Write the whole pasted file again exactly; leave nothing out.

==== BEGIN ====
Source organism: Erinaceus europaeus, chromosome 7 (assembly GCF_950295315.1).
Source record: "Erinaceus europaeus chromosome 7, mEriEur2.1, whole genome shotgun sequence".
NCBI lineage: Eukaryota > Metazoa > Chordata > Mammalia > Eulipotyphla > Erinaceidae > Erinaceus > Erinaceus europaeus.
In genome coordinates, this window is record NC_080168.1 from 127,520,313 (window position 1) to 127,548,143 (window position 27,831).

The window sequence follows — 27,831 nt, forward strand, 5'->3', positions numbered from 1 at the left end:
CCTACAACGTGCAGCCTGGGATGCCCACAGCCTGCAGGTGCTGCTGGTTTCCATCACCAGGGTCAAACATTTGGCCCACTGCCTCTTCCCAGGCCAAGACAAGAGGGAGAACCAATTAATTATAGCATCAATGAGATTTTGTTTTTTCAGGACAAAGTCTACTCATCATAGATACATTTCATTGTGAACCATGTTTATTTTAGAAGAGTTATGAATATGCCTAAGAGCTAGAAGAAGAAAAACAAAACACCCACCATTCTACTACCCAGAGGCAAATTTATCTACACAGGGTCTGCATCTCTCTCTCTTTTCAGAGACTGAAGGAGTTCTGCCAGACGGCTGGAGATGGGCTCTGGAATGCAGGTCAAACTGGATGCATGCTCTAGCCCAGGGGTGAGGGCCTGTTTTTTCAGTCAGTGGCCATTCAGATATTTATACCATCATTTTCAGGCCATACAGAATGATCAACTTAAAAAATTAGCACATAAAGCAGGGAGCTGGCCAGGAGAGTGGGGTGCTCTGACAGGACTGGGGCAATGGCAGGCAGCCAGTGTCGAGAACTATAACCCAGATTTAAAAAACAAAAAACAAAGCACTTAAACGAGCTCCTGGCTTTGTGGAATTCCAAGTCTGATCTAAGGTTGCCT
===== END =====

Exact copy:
Source organism: Erinaceus europaeus, chromosome 7 (assembly GCF_950295315.1).
Source record: "Erinaceus europaeus chromosome 7, mEriEur2.1, whole genome shotgun sequence".
NCBI lineage: Eukaryota > Metazoa > Chordata > Mammalia > Eulipotyphla > Erinaceidae > Erinaceus > Erinaceus europaeus.
In genome coordinates, this window is record NC_080168.1 from 127,520,313 (window position 1) to 127,548,143 (window position 27,831).

The window sequence follows — 27,831 nt, forward strand, 5'->3', positions numbered from 1 at the left end:
CCTACAACGTGCAGCCTGGGATGCCCACAGCCTGCAGGTGCTGCTGGTTTCCATCACCAGGGTCAAACATTTGGCCCACTGCCTCTTCCCAGGCCAAGACAAGAGGGAGAACCAATTAATTATAGCATCAATGAGATTTTGTTTTTTCAGGACAAAGTCTACTCATCATAGATACATTTCATTGTGAACCATGTTTATTTTAGAAGAGTTATGAATATGCCTAAGAGCTAGAAGAAGAAAAACAAAACACCCACCATTCTACTACCCAGAGGCAAATTTATCTACACAGGGTCTGCATCTCTCTCTCTTTTCAGAGACTGAAGGAGTTCTGCCAGACGGCTGGAGATGGGCTCTGGAATGCAGGTCAAACTGGATGCATGCTCTAGCCCAGGGGTGAGGGCCTGTTTTTTCAGTCAGTGGCCATTCAGATATTTATACCATCATTTTCAGGCCATACAGAATGATCAACTTAAAAAATTAGCACATAAAGCAGGGAGCTGGCCAGGAGAGTGGGGTGCTCTGACAGGACTGGGGCAATGGCAGGCAGCCAGTGTCGAGAACTATAACCCAGATTTAAAAAACAAAAAACAAAGCACTTAAACGAGCTCCTGGCTTTGTGGAATTCCAAGTCTGATCTAAGGTTGCCT